The Message

Family offices, long a mainstay of privacy and secrecy in the world of family business activities, are now running headlong into governmental rules requiring disclosure of critical ownership information to the government.

Family offices often require burdensome non-disclosure requirements of all with whom they work from attorneys to wealth managers and other service providers. This privacy obsession is now being challenged by the Corporate Transparency Act (CTA). The CTA requires disclosure to a unit of the US Treasury Department, the Financial Crimes Enforcement Network (FinCEN), of information on the beneficial ownership (BOI) of entities conducting family business activities. While rules are in place permitting only authorized law enforcement agencies and officials to access this information, the potential for unauthorized disclosure is a concern of many stakeholders of family offices.

The New Reality

Historically, there was no legal requirement for the disclosure of the owners of LLCs and trusts, commonly used entities in the creation of family offices. Regrettably, this lack of transparency gave rise to a situation where illicit activities could be shielded from view. Activities like money laundering and tax evasion could be conducted out of view of law enforcement. It was inevitable in today’s world that this situation would not be allowed to continue and now the CTA has been put in place to prevent such secrecy. While some may resist this disclosure, many would argue that it simply reflects security concerns in our modern world and is a consequence of the security state.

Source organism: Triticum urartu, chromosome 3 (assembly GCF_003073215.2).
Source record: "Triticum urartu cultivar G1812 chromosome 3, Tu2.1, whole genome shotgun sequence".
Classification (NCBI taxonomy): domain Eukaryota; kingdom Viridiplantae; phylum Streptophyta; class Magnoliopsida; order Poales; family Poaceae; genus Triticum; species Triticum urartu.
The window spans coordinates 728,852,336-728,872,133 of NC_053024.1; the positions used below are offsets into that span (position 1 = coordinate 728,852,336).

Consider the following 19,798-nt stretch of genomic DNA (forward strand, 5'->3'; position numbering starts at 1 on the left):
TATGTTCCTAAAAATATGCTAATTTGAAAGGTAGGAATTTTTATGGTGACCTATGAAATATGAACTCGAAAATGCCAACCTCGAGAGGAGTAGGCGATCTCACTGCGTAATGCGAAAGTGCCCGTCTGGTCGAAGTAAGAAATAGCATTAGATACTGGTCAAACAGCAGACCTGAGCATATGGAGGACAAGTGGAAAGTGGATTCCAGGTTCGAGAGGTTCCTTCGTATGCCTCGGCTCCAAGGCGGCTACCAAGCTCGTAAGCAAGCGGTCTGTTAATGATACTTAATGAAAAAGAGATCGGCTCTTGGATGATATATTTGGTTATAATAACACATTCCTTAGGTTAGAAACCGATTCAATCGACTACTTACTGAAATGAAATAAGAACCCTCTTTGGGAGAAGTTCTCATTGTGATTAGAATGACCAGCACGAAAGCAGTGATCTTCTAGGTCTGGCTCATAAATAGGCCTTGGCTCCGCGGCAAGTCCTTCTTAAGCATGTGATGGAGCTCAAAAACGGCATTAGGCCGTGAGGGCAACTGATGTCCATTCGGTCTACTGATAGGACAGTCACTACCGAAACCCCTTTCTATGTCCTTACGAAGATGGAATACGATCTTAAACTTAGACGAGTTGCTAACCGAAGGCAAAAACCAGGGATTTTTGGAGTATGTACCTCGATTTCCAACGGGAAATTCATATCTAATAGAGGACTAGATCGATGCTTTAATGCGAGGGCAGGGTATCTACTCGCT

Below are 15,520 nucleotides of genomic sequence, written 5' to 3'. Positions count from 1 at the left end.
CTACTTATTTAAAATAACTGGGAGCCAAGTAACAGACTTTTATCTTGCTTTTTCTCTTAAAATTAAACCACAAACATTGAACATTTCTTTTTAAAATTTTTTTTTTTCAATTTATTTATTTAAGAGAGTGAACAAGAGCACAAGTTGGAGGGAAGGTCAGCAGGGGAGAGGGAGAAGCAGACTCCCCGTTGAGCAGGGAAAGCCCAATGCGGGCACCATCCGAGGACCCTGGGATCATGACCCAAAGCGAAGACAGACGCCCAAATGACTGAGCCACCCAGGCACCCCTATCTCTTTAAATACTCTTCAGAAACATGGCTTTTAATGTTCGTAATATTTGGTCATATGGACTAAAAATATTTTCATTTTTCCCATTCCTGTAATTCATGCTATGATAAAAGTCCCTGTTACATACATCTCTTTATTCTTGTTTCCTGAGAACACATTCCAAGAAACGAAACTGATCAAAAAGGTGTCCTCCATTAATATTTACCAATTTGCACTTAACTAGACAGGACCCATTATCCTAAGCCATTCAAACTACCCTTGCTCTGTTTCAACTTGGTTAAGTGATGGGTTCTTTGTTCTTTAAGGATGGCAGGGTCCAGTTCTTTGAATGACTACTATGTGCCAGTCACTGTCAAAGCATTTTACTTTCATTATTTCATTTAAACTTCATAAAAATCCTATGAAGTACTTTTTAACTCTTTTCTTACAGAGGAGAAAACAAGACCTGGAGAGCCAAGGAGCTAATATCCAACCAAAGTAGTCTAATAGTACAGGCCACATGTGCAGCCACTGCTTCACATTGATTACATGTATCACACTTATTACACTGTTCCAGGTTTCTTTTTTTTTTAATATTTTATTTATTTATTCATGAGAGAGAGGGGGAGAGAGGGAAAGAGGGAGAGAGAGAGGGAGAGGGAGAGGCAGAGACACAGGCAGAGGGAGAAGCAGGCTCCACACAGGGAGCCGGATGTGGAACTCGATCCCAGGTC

Meeting Requirements of the CTA

While the requirements of CTA may seem daunting, embracing the modern reality may be better viewed as a step toward establishing trust in the ethical nature of the activities conducted in the family office. Most family offices are organized using corporations, LLCs and trusts and will need to report Beneficial Ownership Information (BOI) information to FinCEN. Generally, this means the owner’s date of birth, social security number and address. There are exceptions to the reporting requirements of the CTA but these are very technical in nature and failure to properly understand and report under CTA brings severe penalties. Thus, it is imperative to consult professionals who understand the rules precisely to ensure proper reporting under the CTA is done.

Moving Away From the Shadows

The requirements of the CTA represent a watershed event in the family office world. We don’t yet know the full impact of the CTA on family offices. Greater transparency of family offices is the inevitable reality of the CTA. Family offices embracing this reality may be seen as contributing positively to a more ethical and productive financial system.

This blog post should be viewed as informational only and should not be construed as legal advice. You should consult with competent advisors for legal and or technical advice in complying with the CTA.

For more information, you may view FinCen’s Corporate Transparency Act at:

If you are a family office in need of help navigating the CTA, we are happy to assist. For any questions or support, reach out to Doug Kennedy, Partner at CFOs2GO at or 415-770-3840.

Douglas Kennedy, CFO, Family Office Practice Lead

Doug has years of experience working with ultra-high net worth families and the issues that confront them. He designs and leads the implementation of solutions for single-family offices. From the foundation of accounting and reporting processes to the broader needs of organization, staffing and governance, he has experience in formulating workable solutions built around the objectives and values of a family and its vision for multi-generational contributions to society, Doug shepherds clients through a comprehensive process geared toward achieving and sustaining success of the family office.